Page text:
Although Terry Goodkind said he wouldn’t be writing any more Sword of Truth books, he sort of slipped up with The Law of Nines. I’m guessing that book received a lukewarm review and thus The Omen Machine: A Richard and Kahlan Story was born. It takes place after the end of Confessor, the eleventh book in the Sword of Truth series.
From the beginning, with Wizard’s First Rule, Terry Goodkind set a new standard for epic storytelling. Now he returns with a powerful new tale from Richard and Kahlan’s world.
An accident leads to the discovery of a mysterious machine that has rested hidden deep underground for countless millennia. The machine awakens to begin issuing a series of increasingly alarming, if minor, omens. The omens turn out to be astonishingly accurate, and ever more ominous. As Zedd tries to figure out how to destroy the sinister device, the machine issues a cataclysmic omen involving Richard and Kahlan, foretelling an impending event beyond anyone’s ability to stop. As catastrophe approaches, the machine then reveals that it is within its power to withdraw the omen . . . In exchange for an impossible demand.
From the publisher, Doubleday Canada, a division of Random House Canada
I read the Sword of Truth series many years ago now—I started book blogging in 2008 and I finished Confessor prior to that. Perhaps I’ve forgotten Goodkind’s particular style of writing, or maybe this book just needed a harsher edit. The hardcover edition is 528 pages and a huge chunk of it felt either repetitious or recycled material. In fact, having some explanations repeated 7-8 times throughout the novel felt patronizing.
For example, every time Zedd couldn’t heal something, someone ‘casually’ remarked that Zedd’s power is decreased by the People’s Palace because the floorplan is a physical spellform that enhances a Rahl’s power, and while Zedd is Richard Rahl’s grandfather, he is not a Rahl himself. So maybe we should go see if the Prophet Nathan can help, because he’s a Rahl, a distant relation of Richard, and the last living prophet, and the palace would increase his magical powers. And then every subsequent reference for Nathan made sure to mention how he was a prophet, because we mustn’t forget that detail, and the reader may if it isn’t mentioned every time we re-encounter this character. And Nicci, who was once a Sister of the Dark and called Death’s Mistress, anytime she shares her knowledge about the dark side of magic and the Keeper of the Underworld, we lowly, forgetful readers must be reminded that Nicci was once a Sister of the Dark and called Death’s Mistress.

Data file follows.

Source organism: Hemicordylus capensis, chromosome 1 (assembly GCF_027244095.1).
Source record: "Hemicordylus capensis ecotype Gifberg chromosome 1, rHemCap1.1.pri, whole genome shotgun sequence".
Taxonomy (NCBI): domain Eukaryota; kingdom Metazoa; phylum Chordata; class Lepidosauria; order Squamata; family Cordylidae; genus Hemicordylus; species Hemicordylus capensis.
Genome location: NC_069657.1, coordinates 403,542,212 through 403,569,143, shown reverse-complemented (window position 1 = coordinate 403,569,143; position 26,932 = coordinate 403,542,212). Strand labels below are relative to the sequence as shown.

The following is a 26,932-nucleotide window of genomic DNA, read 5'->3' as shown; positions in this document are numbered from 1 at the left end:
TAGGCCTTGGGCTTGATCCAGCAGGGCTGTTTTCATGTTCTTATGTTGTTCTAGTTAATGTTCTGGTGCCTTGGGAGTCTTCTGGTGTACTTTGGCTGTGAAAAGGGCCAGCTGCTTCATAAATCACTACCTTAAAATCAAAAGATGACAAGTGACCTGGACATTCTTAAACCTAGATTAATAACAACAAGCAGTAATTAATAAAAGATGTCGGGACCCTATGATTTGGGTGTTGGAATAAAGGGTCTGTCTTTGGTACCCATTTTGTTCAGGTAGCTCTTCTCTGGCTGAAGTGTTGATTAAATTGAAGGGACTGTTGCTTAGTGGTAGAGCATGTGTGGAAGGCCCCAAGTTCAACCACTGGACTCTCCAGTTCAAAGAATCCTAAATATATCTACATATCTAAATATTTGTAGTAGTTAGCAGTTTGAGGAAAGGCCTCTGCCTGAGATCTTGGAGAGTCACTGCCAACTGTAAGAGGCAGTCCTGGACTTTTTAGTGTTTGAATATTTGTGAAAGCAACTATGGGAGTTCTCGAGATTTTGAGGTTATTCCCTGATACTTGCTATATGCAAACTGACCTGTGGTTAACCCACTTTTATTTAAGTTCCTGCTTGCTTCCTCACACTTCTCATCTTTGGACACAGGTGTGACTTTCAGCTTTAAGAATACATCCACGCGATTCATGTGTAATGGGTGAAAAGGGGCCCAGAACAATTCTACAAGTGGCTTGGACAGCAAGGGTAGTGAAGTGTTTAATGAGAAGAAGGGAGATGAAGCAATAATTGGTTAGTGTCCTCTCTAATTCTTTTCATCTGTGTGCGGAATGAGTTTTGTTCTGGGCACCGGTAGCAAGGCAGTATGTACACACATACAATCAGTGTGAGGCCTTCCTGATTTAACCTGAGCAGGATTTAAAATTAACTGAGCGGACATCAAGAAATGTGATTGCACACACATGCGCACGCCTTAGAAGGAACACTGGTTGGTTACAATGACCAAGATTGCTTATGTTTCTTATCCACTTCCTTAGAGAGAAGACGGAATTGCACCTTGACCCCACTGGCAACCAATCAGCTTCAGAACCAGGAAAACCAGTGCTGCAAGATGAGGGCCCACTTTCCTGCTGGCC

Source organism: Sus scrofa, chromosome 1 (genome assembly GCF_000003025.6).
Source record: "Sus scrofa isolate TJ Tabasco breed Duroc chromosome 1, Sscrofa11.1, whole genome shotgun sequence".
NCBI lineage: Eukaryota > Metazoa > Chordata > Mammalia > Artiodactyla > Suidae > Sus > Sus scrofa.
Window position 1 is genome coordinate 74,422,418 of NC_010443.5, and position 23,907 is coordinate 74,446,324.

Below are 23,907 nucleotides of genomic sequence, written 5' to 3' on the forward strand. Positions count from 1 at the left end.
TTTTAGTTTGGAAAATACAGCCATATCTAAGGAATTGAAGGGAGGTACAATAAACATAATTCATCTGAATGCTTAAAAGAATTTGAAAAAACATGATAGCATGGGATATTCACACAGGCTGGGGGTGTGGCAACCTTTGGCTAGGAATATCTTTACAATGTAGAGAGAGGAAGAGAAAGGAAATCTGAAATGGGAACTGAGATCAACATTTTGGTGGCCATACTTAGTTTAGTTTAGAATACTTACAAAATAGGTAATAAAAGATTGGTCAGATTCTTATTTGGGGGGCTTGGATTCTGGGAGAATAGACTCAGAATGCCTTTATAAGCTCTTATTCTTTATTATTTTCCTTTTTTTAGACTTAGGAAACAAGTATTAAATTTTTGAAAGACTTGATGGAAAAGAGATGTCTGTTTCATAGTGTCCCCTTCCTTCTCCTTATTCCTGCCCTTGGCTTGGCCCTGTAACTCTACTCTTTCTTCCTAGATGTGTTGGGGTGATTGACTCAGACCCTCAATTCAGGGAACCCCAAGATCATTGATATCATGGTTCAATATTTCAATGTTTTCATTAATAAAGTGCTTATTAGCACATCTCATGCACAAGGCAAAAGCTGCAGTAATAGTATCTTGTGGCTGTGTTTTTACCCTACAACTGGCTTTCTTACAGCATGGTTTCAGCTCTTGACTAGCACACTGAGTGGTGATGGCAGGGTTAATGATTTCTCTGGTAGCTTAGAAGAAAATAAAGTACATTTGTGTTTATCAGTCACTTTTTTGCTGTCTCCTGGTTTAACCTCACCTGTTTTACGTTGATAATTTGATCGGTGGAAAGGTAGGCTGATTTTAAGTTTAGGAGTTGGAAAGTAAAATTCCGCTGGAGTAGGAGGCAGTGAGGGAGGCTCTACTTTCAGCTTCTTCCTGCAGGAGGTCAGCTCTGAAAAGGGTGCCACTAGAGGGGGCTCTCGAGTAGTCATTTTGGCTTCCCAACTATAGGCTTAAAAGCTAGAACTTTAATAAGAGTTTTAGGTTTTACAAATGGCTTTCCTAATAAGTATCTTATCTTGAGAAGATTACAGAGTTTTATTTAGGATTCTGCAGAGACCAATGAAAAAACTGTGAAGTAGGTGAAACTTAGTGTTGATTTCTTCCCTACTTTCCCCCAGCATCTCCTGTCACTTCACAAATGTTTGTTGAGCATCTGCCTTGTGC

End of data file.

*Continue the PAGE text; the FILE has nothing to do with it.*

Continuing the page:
One of my issues with series in general is the recounting of past events in each book. While I realize that not everyone will go back and read a series from the beginning, there are ways to introduce the material to new readers without boring the old fans. My main problem with The Omen Machine was the way that these little throw-away details were repeated over and over but further details or information was never given. New readers would have no idea what a ‘Sister of the Dark’ was, or why/how Nathan was a Rahl. Even though these events occurred several books ago in the series, a small refresher is not unheard of.
All this filler seemed to just mask the fact that the storyline was over-simplified. How much more can Terry Goodkind really put these characters through? They are the epitome of ‘good’ so none of them can die (unlike George R.R. Martin’s characters) and they must triumph over ‘evil’. But the story has to be resolved within one volume. Unfortunately, I really think Goodkind is tapped out… maybe taking a few years hiatus and trying to write different styles or genres will help.
Full disclosure: I received this book from the publisher for review purposes.
This in no way affects my review, feelings, or opinions.